Moving into the delivery period!
June 21, 2012
Well it really has been a long time since I posted, but that’s due to the little matter of my wedding and honeymoon, followed by lots of catching up to do! The trust has continued to be really busy over the last 6 weeks, and as per usual I’m still hoping to ramp up what we are delivering in the near future. This is my favourite time of year, when all projects are about to start, so there is the build up of excitement about seeing the improvements happening on the ground! At present all but one of our fish easement projects are awaiting final consent ahead of commencing in July. This has taken some careful scheduling to ensure that we can complete them all to budget, time and despite any possible interruptions from the weather!
As well as fish easements we are busy working away at invasive species. With volunteers trained in spraying, Adam has been using the dry days to spray and the wet days to pull balsam. So far they have undertaken 9 Himalayan balsam bashing days, clearing over 10 kilometres of Balsam. Although these will need revisiting this year and next, Adam has found two groups who are willing to take responsibility for the streams cleared. This is a fantastic result and hopefully will see these to becks cleared of Balsam over the next two years.
The Darwen study has no clearly identified 186 barriers to migration (not including culverts) of which there are 224 over 50 metres in length. Currently there are invertebrates being surveyed above many of these barriers to feed into the GIS analysis of which barriers provide the greatest fragmented habitat, i.e. which barrier removal would open up the most water! Once this is complete Late July a selection of barriers will then have fish passage options decided and designs completed. It is hoped to undertake electro fishing to link into this process in August.
The salmon tagging project is now in the most interesting and time consuming period. Tracking! We have successfully tracked most fish, and have a spread of fish through the system, with some very interesting results coming in over where the fish are moving too on each flood! For more info go to the salmon tagging project page and see Gareth’s blog.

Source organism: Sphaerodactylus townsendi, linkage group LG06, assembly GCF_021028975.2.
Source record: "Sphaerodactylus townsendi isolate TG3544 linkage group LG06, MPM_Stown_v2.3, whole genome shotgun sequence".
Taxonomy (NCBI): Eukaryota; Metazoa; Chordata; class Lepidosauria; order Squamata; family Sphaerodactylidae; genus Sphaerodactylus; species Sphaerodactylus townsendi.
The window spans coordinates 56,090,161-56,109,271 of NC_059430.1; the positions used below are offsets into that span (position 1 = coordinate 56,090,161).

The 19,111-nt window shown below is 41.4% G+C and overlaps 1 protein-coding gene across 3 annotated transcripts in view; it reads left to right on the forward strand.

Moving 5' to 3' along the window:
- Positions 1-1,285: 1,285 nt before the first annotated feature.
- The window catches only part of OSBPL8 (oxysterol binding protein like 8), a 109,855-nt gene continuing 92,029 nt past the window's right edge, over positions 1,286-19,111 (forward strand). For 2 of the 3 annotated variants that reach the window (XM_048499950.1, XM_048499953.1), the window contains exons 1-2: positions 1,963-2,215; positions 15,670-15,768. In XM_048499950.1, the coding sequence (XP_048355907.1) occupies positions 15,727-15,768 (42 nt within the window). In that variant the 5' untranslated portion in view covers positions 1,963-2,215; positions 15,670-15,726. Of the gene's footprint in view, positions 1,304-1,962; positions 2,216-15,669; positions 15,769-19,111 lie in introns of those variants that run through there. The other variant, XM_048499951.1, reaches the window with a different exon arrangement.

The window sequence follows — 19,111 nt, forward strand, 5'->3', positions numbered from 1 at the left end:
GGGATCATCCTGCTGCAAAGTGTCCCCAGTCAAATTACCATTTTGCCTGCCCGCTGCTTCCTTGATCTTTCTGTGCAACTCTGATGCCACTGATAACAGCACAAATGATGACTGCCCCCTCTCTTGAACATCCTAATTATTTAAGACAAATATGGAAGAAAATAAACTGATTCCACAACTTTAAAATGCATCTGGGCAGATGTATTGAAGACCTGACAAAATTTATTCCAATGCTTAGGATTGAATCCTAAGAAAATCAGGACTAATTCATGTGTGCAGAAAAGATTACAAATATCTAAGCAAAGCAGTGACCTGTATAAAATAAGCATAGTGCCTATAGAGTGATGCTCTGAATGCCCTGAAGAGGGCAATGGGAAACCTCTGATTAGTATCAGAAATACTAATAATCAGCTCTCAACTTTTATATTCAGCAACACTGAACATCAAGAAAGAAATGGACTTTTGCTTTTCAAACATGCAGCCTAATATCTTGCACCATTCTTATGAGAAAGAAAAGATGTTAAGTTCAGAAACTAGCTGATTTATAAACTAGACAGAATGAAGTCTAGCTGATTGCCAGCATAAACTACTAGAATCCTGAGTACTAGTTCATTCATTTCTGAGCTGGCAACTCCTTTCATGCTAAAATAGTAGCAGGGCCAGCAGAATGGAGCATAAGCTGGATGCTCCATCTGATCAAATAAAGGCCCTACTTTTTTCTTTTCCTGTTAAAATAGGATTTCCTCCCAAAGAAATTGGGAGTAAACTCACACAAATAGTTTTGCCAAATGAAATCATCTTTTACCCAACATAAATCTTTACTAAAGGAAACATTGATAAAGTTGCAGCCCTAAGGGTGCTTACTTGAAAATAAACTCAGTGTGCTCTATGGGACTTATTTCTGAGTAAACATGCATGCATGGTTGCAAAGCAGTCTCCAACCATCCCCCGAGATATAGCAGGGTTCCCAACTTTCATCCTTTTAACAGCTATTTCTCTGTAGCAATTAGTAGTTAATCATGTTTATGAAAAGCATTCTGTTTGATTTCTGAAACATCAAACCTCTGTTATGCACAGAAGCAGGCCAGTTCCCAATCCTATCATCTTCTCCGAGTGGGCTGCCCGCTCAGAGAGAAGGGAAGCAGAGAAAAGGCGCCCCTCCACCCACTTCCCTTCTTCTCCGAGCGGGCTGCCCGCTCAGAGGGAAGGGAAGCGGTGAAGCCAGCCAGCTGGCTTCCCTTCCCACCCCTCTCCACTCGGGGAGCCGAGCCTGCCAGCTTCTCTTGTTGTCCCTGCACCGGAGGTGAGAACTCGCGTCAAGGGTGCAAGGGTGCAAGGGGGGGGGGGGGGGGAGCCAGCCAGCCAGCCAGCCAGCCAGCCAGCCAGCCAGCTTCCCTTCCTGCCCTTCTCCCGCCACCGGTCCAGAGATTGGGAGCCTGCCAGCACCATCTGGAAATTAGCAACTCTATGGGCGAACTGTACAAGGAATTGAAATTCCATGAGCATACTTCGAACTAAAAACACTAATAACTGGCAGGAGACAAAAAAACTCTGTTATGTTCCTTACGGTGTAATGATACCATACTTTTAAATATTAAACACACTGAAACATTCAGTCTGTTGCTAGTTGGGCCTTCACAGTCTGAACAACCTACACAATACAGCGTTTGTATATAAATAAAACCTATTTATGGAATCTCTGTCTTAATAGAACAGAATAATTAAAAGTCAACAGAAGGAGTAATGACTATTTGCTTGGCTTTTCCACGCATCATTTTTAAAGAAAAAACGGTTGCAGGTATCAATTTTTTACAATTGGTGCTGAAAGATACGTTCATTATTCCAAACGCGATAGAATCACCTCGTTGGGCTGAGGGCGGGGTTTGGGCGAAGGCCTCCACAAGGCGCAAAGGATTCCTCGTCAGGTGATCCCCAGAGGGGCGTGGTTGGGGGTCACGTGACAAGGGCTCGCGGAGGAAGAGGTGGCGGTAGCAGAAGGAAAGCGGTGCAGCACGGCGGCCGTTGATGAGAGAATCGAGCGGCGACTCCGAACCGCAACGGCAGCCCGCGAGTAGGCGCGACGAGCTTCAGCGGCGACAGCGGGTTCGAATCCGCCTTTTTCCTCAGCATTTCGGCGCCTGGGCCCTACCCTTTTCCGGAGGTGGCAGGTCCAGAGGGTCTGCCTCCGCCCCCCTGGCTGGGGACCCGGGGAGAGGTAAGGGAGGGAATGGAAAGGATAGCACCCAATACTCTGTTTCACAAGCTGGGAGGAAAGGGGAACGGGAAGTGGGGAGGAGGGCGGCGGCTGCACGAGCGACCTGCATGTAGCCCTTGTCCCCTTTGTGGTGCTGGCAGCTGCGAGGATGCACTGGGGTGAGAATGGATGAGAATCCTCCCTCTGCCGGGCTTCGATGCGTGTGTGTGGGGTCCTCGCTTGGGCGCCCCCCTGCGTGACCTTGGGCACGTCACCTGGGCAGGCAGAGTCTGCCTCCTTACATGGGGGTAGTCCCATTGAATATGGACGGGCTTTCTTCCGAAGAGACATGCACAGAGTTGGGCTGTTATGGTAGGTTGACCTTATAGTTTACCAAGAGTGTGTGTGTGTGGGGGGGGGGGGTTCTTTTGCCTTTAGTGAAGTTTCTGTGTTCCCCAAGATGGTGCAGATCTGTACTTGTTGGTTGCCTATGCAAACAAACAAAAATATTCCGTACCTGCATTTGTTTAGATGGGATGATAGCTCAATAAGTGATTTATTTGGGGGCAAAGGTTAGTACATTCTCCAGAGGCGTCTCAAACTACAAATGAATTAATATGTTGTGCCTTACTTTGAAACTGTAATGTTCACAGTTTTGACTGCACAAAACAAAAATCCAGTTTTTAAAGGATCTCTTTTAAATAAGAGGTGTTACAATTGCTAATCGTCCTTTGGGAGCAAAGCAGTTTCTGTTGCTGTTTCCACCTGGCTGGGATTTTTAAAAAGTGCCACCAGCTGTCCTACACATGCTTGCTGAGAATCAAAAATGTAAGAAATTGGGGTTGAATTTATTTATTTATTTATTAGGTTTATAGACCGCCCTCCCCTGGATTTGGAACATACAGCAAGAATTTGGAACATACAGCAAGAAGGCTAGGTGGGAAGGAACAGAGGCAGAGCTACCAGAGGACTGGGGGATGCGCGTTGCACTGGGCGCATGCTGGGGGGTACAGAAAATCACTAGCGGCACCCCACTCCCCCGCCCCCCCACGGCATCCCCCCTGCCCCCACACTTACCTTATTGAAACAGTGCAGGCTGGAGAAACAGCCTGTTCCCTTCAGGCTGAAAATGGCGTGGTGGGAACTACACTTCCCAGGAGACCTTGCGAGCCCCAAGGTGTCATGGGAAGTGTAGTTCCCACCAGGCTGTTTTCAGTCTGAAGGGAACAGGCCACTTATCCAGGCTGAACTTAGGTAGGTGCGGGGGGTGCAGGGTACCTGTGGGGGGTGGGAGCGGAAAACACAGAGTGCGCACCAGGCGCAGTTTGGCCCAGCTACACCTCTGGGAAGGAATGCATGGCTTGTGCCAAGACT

The URES project continues to move towards the delivery phase, with over 30 river based community engagement projects now identified. The website is soon to be launched with information on these activities and other items of interest. The physical works we would like to carry out to the channels have now been identified, and JBA consulting are finishing off the flow analysis to determine the proposals impacts on flood risk, and then re-adjusting the proposals to ensure no significant increased risk occurs. On Sunday is rangers day in Thompson Park, where there will be a URES stall, if you are interested to find out more on what we are planning in Burnley please come along. There will be a range of stalls activities and attractions, and in some years the turnout is quite amazing (in the thousands!).
Ribble Life is continuing to gather momentum, with most of our 1-2-1 meetings with stakeholders now complete. The next phase of engagement is a stakeholder exchange (for more info visit the website). This will be a group of interested stakeholders who will help feed into the process, and challenge us and each other to deliver more and effectively, whilst exchanging contacts and ideas. As well as this we will be holding a workshop with Farm Environment Planners. Speaking of workshops, we held a really successful workshop with Anglers in May, which we hope to repeat later in the year. But in the near term those who attended we hope to have a meeting to discuss how we take forward some of the outcomes, such as developing individual fisheries plans, that will utilise eco-systems to improve fisheries, thus providing not only benefits for anglers, but the wider environment and public.
We have two invertebrate monitoring days booked for the 30th of June and 14th of July. They are almost full, but if you are interested please contact Catherine (firstname.lastname@example.org) for more info. We hope to soon have a dedicated web page that will display some of the data, and the monitoring of projects this data is linked to in the near future. Other monitoring going on includes the annual electro fishing programme which commences next week. This will see Gareth working around the catchment gathering data on fry densities to help inform on project success, as well as identifying new area to work on. At the same time, he’ll be gathering data on invasive species and presence and absence of Otters.
If you would like to get involved in any of the above please contact Catherine to be added to our volunteer mailing list, we send out monthly lists of dates of activities (from electro fishing to fencing or Himalayan Balsam bashing). It’s not just us who needs your help, but the River needs your help!
And as if all the above isn’t enough we are developing more projects!! Currently our partnership in the Keeping Rivers Cool project will see up to 14 riparian habitat projects delivered this year. With hopefully even more riparian habitat schemes being added to this list as the year progresses. We have also had some more good news on project funding which will see this number increase significantly. More news on this in the near future… watch this space, it’s going to be really exciting news for our river and the wider environment surrounding it!